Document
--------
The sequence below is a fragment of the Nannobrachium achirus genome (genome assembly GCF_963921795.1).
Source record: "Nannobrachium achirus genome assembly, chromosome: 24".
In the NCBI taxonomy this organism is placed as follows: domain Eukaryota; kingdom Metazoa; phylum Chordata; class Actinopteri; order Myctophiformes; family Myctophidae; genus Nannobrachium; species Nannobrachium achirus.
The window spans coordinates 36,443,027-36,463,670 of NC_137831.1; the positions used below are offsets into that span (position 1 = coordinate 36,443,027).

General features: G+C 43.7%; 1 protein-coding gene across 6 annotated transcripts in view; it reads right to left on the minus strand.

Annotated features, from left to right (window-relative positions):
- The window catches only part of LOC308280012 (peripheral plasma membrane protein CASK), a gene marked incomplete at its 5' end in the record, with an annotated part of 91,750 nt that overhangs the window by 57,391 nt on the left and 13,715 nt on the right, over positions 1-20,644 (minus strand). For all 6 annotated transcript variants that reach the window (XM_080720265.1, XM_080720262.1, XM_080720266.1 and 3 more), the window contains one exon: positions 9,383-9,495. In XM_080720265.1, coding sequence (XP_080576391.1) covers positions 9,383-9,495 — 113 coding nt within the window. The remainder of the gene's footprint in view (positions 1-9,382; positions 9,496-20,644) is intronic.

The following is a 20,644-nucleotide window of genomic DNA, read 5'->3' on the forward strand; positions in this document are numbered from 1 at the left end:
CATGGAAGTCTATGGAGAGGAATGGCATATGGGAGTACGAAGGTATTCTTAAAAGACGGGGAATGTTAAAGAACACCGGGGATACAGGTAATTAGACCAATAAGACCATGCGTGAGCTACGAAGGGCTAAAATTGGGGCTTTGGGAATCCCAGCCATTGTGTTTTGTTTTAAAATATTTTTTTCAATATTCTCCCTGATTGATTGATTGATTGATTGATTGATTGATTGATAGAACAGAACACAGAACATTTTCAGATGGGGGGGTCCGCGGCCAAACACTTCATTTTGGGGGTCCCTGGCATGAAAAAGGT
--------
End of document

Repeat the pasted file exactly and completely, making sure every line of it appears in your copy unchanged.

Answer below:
The sequence below is a fragment of the Nannobrachium achirus genome (genome assembly GCF_963921795.1).
Source record: "Nannobrachium achirus genome assembly, chromosome: 24".
In the NCBI taxonomy this organism is placed as follows: domain Eukaryota; kingdom Metazoa; phylum Chordata; class Actinopteri; order Myctophiformes; family Myctophidae; genus Nannobrachium; species Nannobrachium achirus.
The window spans coordinates 36,443,027-36,463,670 of NC_137831.1; the positions used below are offsets into that span (position 1 = coordinate 36,443,027).

General features: G+C 43.7%; 1 protein-coding gene across 6 annotated transcripts in view; it reads right to left on the minus strand.

Annotated features, from left to right (window-relative positions):
- The window catches only part of LOC308280012 (peripheral plasma membrane protein CASK), a gene marked incomplete at its 5' end in the record, with an annotated part of 91,750 nt that overhangs the window by 57,391 nt on the left and 13,715 nt on the right, over positions 1-20,644 (minus strand). For all 6 annotated transcript variants that reach the window (XM_080720265.1, XM_080720262.1, XM_080720266.1 and 3 more), the window contains one exon: positions 9,383-9,495. In XM_080720265.1, coding sequence (XP_080576391.1) covers positions 9,383-9,495 — 113 coding nt within the window. The remainder of the gene's footprint in view (positions 1-9,382; positions 9,496-20,644) is intronic.

The following is a 20,644-nucleotide window of genomic DNA, read 5'->3' on the forward strand; positions in this document are numbered from 1 at the left end:
CATGGAAGTCTATGGAGAGGAATGGCATATGGGAGTACGAAGGTATTCTTAAAAGACGGGGAATGTTAAAGAACACCGGGGATACAGGTAATTAGACCAATAAGACCATGCGTGAGCTACGAAGGGCTAAAATTGGGGCTTTGGGAATCCCAGCCATTGTGTTTTGTTTTAAAATATTTTTTTCAATATTCTCCCTGATTGATTGATTGATTGATTGATTGATTGATTGATAGAACAGAACACAGAACATTTTCAGATGGGGGGGTCCGCGGCCAAACACTTCATTTTGGGGGTCCCTGGCATGAAAAAGGT